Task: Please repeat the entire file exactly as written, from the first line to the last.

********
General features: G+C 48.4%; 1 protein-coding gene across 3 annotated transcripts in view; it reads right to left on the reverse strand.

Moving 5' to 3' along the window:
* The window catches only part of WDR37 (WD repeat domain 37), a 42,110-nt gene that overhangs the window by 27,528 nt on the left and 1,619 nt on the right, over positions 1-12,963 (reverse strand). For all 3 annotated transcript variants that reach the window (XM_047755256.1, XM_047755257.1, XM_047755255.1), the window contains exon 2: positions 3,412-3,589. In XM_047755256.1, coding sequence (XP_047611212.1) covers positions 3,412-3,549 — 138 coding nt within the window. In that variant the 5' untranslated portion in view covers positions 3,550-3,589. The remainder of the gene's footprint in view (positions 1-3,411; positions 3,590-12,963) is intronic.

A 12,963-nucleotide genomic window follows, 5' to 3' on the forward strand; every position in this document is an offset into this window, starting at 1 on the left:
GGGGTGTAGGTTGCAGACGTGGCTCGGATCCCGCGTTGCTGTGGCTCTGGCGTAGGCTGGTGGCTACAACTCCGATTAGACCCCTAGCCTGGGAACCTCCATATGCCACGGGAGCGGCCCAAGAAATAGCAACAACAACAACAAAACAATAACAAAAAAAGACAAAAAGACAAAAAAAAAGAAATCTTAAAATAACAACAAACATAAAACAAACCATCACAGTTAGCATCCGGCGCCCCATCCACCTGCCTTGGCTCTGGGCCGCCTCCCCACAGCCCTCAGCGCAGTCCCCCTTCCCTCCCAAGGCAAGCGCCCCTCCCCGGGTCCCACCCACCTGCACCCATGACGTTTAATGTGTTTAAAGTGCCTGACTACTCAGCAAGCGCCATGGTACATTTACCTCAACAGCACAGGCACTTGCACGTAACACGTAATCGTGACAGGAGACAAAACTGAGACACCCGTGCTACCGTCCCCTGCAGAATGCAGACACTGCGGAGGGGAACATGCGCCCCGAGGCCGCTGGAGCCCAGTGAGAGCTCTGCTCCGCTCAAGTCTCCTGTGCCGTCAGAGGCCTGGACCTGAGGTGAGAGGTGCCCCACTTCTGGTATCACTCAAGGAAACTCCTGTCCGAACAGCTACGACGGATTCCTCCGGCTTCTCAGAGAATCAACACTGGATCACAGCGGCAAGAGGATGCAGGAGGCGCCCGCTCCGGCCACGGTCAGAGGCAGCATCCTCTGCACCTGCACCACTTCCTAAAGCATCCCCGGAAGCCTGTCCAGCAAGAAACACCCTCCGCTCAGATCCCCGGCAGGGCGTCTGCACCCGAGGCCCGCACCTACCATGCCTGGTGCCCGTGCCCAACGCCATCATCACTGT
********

General features: G+C 48.4%; 1 protein-coding gene across 3 annotated transcripts in view; it reads right to left on the reverse strand.

Moving 5' to 3' along the window:
* The window catches only part of WDR37 (WD repeat domain 37), a 42,110-nt gene that overhangs the window by 27,528 nt on the left and 1,619 nt on the right, over positions 1-12,963 (reverse strand). For all 3 annotated transcript variants that reach the window (XM_047755256.1, XM_047755257.1, XM_047755255.1), the window contains exon 2: positions 3,412-3,589. In XM_047755256.1, coding sequence (XP_047611212.1) covers positions 3,412-3,549 — 138 coding nt within the window. In that variant the 5' untranslated portion in view covers positions 3,550-3,589. The remainder of the gene's footprint in view (positions 1-3,411; positions 3,590-12,963) is intronic.

A 12,963-nucleotide genomic window follows, 5' to 3' on the forward strand; every position in this document is an offset into this window, starting at 1 on the left:
GGGGTGTAGGTTGCAGACGTGGCTCGGATCCCGCGTTGCTGTGGCTCTGGCGTAGGCTGGTGGCTACAACTCCGATTAGACCCCTAGCCTGGGAACCTCCATATGCCACGGGAGCGGCCCAAGAAATAGCAACAACAACAACAAAACAATAACAAAAAAAGACAAAAAGACAAAAAAAAAGAAATCTTAAAATAACAACAAACATAAAACAAACCATCACAGTTAGCATCCGGCGCCCCATCCACCTGCCTTGGCTCTGGGCCGCCTCCCCACAGCCCTCAGCGCAGTCCCCCTTCCCTCCCAAGGCAAGCGCCCCTCCCCGGGTCCCACCCACCTGCACCCATGACGTTTAATGTGTTTAAAGTGCCTGACTACTCAGCAAGCGCCATGGTACATTTACCTCAACAGCACAGGCACTTGCACGTAACACGTAATCGTGACAGGAGACAAAACTGAGACACCCGTGCTACCGTCCCCTGCAGAATGCAGACACTGCGGAGGGGAACATGCGCCCCGAGGCCGCTGGAGCCCAGTGAGAGCTCTGCTCCGCTCAAGTCTCCTGTGCCGTCAGAGGCCTGGACCTGAGGTGAGAGGTGCCCCACTTCTGGTATCACTCAAGGAAACTCCTGTCCGAACAGCTACGACGGATTCCTCCGGCTTCTCAGAGAATCAACACTGGATCACAGCGGCAAGAGGATGCAGGAGGCGCCCGCTCCGGCCACGGTCAGAGGCAGCATCCTCTGCACCTGCACCACTTCCTAAAGCATCCCCGGAAGCCTGTCCAGCAAGAAACACCCTCCGCTCAGATCCCCGGCAGGGCGTCTGCACCCGAGGCCCGCACCTACCATGCCTGGTGCCCGTGCCCAACGCCATCATCACTGT